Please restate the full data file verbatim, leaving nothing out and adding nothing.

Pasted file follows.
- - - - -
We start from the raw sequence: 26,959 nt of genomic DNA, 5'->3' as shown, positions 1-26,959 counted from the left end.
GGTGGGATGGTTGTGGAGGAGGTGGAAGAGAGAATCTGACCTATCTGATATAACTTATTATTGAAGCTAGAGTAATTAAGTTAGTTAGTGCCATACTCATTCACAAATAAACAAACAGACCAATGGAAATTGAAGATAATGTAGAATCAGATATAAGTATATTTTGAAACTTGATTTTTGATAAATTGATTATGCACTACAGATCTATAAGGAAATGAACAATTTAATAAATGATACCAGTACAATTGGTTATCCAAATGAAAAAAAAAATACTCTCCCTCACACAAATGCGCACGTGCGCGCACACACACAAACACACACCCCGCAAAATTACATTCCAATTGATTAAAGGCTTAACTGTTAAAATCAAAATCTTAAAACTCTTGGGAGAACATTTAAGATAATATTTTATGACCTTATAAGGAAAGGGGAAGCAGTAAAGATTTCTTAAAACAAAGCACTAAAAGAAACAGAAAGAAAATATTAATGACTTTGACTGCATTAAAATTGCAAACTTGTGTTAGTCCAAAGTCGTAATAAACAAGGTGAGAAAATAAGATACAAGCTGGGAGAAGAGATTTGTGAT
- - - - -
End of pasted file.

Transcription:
We start from the raw sequence: 26,959 nt of genomic DNA, 5'->3' as shown, positions 1-26,959 counted from the left end.
GGTGGGATGGTTGTGGAGGAGGTGGAAGAGAGAATCTGACCTATCTGATATAACTTATTATTGAAGCTAGAGTAATTAAGTTAGTTAGTGCCATACTCATTCACAAATAAACAAACAGACCAATGGAAATTGAAGATAATGTAGAATCAGATATAAGTATATTTTGAAACTTGATTTTTGATAAATTGATTATGCACTACAGATCTATAAGGAAATGAACAATTTAATAAATGATACCAGTACAATTGGTTATCCAAATGAAAAAAAAAATACTCTCCCTCACACAAATGCGCACGTGCGCGCACACACACAAACACACACCCCGCAAAATTACATTCCAATTGATTAAAGGCTTAACTGTTAAAATCAAAATCTTAAAACTCTTGGGAGAACATTTAAGATAATATTTTATGACCTTATAAGGAAAGGGGAAGCAGTAAAGATTTCTTAAAACAAAGCACTAAAAGAAACAGAAAGAAAATATTAATGACTTTGACTGCATTAAAATTGCAAACTTGTGTTAGTCCAAAGTCGTAATAAACAAGGTGAGAAAATAAGATACAAGCTGGGAGAAGAGATTTGTGAT